A. Since these books are faith-based, the mainstream publishers didn’t show any interest. I often heard, "Too spiritual" or "Too Christian." The Christian publishers at that time weren’t producing fantasy at all, and certainly not a series about dragons. I couldn’t find a significant Christian fantasy series for young people that had been published in the last thirty years. It didn’t matter that the Chronicles of Narnia had been one of the greatest sellers in history. In fact, when I mentioned that to one editor, hoping the Narnia success would open a door, he said, "You’re not C. S. Lewis."

Between agents and publishers I collected about two hundred rejection notices, which I might use to wallpaper my office someday. I rewrote the first book about twenty-four times, changing it drastically in some of the rewrites. I think I made it even more radical as time went on, perhaps thinking that it might just end up as a story for myself and my family.
I finally met Dan Penwell of AMG Publishers. He had already contracted with me for a non-fiction book called The Image of a Father, and although AMG had never produced fiction, he took interest in my weird dragons story. AMG liked it so much, they started a fiction line with the series, and it has become their best selling line of books.

Q. What do you hope to accomplish with these books? And what, in your opinion, separates these books from other books written in the genre?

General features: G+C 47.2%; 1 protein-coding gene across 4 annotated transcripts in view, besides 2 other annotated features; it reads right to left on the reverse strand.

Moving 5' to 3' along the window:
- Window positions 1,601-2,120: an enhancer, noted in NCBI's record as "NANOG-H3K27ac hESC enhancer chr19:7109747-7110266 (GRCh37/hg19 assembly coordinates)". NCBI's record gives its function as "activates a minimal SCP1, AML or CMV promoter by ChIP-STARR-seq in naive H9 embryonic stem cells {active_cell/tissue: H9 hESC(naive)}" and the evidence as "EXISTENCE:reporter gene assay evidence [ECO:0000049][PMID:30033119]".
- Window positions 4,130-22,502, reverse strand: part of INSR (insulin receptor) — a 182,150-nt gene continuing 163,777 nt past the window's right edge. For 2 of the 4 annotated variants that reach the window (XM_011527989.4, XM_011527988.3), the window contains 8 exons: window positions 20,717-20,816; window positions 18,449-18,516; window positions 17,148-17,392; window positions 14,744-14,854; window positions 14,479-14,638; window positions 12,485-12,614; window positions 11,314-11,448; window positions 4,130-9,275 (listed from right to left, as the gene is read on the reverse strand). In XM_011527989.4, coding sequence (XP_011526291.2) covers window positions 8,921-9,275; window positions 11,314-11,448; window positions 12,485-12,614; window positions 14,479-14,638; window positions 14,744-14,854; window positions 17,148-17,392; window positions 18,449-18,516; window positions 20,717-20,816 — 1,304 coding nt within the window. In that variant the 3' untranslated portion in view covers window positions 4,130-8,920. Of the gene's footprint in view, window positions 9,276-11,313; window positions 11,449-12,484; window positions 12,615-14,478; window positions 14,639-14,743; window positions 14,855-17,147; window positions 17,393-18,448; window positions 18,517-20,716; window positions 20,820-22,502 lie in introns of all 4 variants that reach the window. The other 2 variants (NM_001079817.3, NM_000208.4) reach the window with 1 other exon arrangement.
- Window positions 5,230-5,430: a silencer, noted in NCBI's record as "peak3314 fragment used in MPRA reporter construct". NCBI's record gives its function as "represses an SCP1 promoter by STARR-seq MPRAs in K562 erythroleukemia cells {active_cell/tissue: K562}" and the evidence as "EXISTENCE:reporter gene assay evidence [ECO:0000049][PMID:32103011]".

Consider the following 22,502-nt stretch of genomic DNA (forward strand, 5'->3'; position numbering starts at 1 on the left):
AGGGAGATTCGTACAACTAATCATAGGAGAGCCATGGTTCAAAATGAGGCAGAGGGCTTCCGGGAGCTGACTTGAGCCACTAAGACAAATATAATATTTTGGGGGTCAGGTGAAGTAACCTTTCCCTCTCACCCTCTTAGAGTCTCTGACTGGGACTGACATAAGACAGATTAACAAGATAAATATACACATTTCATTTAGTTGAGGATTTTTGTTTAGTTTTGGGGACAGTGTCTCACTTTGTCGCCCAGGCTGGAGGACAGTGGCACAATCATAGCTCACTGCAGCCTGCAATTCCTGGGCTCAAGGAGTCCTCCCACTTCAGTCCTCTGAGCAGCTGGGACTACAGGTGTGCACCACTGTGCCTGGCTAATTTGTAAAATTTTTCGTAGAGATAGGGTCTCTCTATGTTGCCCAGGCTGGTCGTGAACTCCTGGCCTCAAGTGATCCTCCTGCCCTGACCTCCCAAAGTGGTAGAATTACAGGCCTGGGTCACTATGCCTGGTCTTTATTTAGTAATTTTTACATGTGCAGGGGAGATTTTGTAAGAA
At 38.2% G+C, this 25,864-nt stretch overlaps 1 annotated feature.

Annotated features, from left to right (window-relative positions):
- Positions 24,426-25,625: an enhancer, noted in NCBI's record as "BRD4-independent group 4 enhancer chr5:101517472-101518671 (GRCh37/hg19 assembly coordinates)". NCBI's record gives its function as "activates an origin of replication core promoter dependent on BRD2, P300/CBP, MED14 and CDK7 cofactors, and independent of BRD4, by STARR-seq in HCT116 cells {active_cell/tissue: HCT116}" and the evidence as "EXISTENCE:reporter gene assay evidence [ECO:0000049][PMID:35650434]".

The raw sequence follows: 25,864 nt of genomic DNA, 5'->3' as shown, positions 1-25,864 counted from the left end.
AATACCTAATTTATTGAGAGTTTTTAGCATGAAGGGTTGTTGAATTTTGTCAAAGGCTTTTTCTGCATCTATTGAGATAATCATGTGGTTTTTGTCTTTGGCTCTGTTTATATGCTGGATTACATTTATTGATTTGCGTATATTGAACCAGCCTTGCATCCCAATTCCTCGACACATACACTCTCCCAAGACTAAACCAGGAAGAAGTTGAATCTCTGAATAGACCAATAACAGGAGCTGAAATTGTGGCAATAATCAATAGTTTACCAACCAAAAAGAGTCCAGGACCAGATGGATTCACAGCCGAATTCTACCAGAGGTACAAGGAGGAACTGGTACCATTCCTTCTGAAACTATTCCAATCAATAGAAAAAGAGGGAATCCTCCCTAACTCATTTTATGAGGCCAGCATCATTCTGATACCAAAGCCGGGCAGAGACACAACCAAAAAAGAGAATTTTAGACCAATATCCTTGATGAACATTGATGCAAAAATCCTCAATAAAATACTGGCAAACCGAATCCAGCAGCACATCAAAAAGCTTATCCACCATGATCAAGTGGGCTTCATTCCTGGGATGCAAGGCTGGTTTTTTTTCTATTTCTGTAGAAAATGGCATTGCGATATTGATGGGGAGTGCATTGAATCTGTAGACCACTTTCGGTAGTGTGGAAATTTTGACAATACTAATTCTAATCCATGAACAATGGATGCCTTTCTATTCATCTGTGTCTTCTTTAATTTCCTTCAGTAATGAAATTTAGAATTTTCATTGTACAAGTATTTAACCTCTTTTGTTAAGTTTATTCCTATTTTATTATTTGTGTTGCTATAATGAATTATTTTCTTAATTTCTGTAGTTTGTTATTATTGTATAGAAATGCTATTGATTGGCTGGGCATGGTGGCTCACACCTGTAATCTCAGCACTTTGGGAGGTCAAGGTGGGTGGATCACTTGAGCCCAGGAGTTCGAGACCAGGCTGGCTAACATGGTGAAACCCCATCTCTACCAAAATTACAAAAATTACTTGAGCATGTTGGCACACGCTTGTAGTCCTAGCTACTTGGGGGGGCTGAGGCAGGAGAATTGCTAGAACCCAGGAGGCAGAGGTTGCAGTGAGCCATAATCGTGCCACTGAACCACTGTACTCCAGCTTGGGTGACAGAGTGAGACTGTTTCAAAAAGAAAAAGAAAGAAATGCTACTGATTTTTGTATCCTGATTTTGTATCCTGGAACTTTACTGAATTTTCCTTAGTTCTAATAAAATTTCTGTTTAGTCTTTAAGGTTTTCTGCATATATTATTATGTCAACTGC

A. I’m not a fan of most fantasy, because it seemed that the characters would get out of difficult situations by suddenly learning a magical spell or an undiscovered power, or maybe a new character would come along and save them. It was too easy. I wanted my characters to use their gifts from God along with strength of character, faith, and perseverance to work through their problems.

I don’t know of any other Christian fantasy that blends fantasy elements into the real world. Most either take place in another world or follow contemporary characters as they travel to another world. Although my characters take a couple of journeys into alternate dimensions, the base world, where most action takes place, is in our world and in our time.

Q. Some Christians are a bit scared of fantasy works. I know of some who do think that it is opening the door to an unseen world. What is your take on this and what would you say to encourage Christians to embrace Christian Fantasy and Science Fiction?

A. This is a topic I talk or write about nearly every day. Yes, fantasy does open the door to an unseen world, but this is not a bad portal. There really is an unseen world, so understanding it is an important part of the maturing process in our walks of faith. As Paul said, "For our struggle is not against flesh and blood, but against the rulers, against the powers, against the world forces of this darkness, against the spiritual forces of wickedness in the heavenly places." How can we do battle if we can’t imagine what’s out there? Elisha opened such a portal for his servant, saying, "Do not fear, for those who are with us are more than those who are with them."

The key is to provide young readers a way to see the good side of the unseen world in order to give them reason to rely on its power. God has often provided a vision of the holy for His people, and Christian fantasy is one of the best ways to stretch young minds beyond the here and now and give them a view of the heavenlies.

I believe that Jesus used fantasy elements in his stories. In fact, if I were to write a story about His miracles that didn’t include His name or where He got His power, it would be a fantasy story. Yet, Jesus made a fantasy story come to life, knowing that we learn and remember best when the story is fantastic. I wrote an article that elaborates on this subject. You can find it online at http://www.daviscrossing.com/fantasy.pdf

Most people see dragons as a symbol of evil. Why did you decide to make "good" and "bad" dragons?